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Spiritual Practices in Recovery: Where the Magic Happens

“Sometimes you can only find heaven by slowly backing away from hell.”

Carrie Fisher

“We do recover” is a phrase that is used often to describe the optimism we instill to newcomers. We also share with the newcomers the work that is suggested to achieve long-term recovery.

Recovery is about more than just being clean and sober. Long-term recovery is also about how to learn the skills necessary to function without the drugs of choice. Developmentally human beings have an internal drive to accomplish a peaceful, fulfilling and purposeful life. This blog speaks to the spiritual process of long-term recovery that is augmented by best practice psychotherapy.

Science and spirituality both have the common desire to improve peoples lives. This is true in my opinion regardless of what religious orientation an individual philosophy offers. Research as it turns out shows that many of the spiritual practices that have been around for millennium and that are behind evidence-based therapeutic interventions create the changes in character, attitude and behavior that are needed in recovery. Science and spiritual practice it seems, cooperate in revealing the interventions that bring about the changes necessary to create fully functioning and thriving individuals.

What are These Practices?

Prayer and meditation help create the closeness necessary between us and the God energy. Adding the crossing of one’s hands in the Catholic Church, the dancing of the Sufis, or the kneeling and bowing of Muslim during prayer our behaviors in neurosciences discovered augment spiritual growth. Peer support groups, individual and group therapy, the practicing of gratitude as suggested in both recovery literature and positive psychology, practicing mindfulness in our daily lives, reading religious text and spiritual writings and being in service to others also aid the spiritual awakening. Teaching individuals to admit they need help with her dysfunctional patterns, being rigorously honest, confessing character flaws, learning how to make amends to others they have harmed and regularly seeking advice from a power greater than ourselves are further examples in living a spiritual life.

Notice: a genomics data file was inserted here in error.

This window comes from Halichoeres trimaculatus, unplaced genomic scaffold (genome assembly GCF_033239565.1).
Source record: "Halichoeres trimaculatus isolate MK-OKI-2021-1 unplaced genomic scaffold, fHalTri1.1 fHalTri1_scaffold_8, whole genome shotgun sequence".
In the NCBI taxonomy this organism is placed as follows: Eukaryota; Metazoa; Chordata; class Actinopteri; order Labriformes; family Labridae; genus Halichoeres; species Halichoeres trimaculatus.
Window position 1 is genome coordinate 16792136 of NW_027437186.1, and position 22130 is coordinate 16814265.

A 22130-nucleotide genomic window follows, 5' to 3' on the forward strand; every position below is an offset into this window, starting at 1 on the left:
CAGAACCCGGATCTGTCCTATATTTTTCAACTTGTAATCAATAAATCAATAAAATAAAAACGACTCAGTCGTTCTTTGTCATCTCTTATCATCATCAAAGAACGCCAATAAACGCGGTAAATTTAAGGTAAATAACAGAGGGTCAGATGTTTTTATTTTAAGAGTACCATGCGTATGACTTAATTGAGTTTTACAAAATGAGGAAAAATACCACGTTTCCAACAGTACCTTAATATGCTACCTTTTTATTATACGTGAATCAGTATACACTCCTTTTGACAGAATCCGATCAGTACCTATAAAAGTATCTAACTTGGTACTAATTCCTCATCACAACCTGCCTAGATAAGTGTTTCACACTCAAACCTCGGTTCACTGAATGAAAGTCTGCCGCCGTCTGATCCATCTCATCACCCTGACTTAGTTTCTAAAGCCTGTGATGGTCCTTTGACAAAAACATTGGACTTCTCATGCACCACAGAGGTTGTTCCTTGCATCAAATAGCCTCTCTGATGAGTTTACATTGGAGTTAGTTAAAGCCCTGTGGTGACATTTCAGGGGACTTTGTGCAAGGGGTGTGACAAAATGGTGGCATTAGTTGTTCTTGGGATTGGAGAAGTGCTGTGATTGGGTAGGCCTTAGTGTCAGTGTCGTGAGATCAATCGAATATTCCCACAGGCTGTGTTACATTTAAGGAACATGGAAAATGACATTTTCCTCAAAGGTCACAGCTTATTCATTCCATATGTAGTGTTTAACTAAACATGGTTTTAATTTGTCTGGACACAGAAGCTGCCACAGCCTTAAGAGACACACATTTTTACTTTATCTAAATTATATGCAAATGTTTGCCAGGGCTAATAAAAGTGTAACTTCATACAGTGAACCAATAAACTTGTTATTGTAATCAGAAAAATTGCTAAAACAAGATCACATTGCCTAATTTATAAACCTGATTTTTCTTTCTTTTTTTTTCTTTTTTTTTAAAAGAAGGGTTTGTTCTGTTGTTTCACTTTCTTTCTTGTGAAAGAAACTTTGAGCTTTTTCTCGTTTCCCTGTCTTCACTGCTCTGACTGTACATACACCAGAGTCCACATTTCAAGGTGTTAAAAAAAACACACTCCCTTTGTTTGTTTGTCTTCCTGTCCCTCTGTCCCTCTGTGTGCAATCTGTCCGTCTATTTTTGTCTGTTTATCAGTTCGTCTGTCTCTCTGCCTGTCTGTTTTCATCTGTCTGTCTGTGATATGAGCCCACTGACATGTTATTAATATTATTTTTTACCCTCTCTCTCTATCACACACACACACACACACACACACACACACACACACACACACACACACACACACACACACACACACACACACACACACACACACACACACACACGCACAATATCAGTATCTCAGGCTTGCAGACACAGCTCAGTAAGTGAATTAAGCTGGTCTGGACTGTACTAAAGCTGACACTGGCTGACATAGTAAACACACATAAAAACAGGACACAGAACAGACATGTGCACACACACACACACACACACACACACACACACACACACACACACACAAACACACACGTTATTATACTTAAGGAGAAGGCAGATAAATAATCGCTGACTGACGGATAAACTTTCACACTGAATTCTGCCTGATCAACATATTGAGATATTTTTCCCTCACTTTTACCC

What Magic is Manifested?

Even this list is not exhaustive, it has been found through best practice research that we can achieve balance, experience inner peace, stabilize our thinking and emotional states, discover meaning and purpose in our life, activate natural resilience and persistence skills, heal past traumas, and increase social interest which opens a desire to serve others.

So Now What?

The thesis of this blog is the scientific evidence support the notion that long-term recovery embraces regular spiritual practices. Spiritual rituals found in recovery and also various religious Practices are an integral part of moving through early recovery into long-term recovery where we thrive, find purpose, and contribute our gifts to others.

Legitimate spiritual practice coupled with science seems to work together to verify the recommended recovery program that that has been followed for 75 years. In closing, offering that not only addicted individuals but everybody can benefit from spiritual practice as well is a reasonable conclusion.

If you or a loved one may be struggling with addiction, it is very important for you to seek out professional help as soon as possible. Please do not hesitate to reach out to me if I may be of assistance to you or your loved ones. My website provides more information on my practice and how to contact me with questions or take advantage of a free 20-minute phone appointment.

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